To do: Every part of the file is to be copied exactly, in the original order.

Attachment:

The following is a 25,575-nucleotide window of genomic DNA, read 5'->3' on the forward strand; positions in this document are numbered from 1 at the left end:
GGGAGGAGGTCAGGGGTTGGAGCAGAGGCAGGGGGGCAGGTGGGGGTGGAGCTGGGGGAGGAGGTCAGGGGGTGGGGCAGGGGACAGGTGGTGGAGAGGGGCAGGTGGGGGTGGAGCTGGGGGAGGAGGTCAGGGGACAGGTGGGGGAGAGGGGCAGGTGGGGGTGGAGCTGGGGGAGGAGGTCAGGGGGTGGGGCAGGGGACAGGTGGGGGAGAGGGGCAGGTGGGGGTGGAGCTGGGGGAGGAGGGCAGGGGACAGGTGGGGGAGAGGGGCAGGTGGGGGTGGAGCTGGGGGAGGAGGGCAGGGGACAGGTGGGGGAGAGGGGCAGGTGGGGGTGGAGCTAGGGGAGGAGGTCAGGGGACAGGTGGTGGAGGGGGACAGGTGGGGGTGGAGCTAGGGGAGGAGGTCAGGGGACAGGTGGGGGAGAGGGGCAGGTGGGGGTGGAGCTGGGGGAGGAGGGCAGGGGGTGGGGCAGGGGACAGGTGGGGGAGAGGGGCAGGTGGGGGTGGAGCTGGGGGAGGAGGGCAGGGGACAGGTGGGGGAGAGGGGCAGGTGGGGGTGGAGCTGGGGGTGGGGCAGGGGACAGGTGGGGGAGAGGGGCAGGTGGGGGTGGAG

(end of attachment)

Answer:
The following is a 25,575-nucleotide window of genomic DNA, read 5'->3' on the forward strand; positions in this document are numbered from 1 at the left end:
GGGAGGAGGTCAGGGGTTGGAGCAGAGGCAGGGGGGCAGGTGGGGGTGGAGCTGGGGGAGGAGGTCAGGGGGTGGGGCAGGGGACAGGTGGTGGAGAGGGGCAGGTGGGGGTGGAGCTGGGGGAGGAGGTCAGGGGACAGGTGGGGGAGAGGGGCAGGTGGGGGTGGAGCTGGGGGAGGAGGTCAGGGGGTGGGGCAGGGGACAGGTGGGGGAGAGGGGCAGGTGGGGGTGGAGCTGGGGGAGGAGGGCAGGGGACAGGTGGGGGAGAGGGGCAGGTGGGGGTGGAGCTGGGGGAGGAGGGCAGGGGACAGGTGGGGGAGAGGGGCAGGTGGGGGTGGAGCTAGGGGAGGAGGTCAGGGGACAGGTGGTGGAGGGGGACAGGTGGGGGTGGAGCTAGGGGAGGAGGTCAGGGGACAGGTGGGGGAGAGGGGCAGGTGGGGGTGGAGCTGGGGGAGGAGGGCAGGGGGTGGGGCAGGGGACAGGTGGGGGAGAGGGGCAGGTGGGGGTGGAGCTGGGGGAGGAGGGCAGGGGACAGGTGGGGGAGAGGGGCAGGTGGGGGTGGAGCTGGGGGTGGGGCAGGGGACAGGTGGGGGAGAGGGGCAGGTGGGGGTGGAG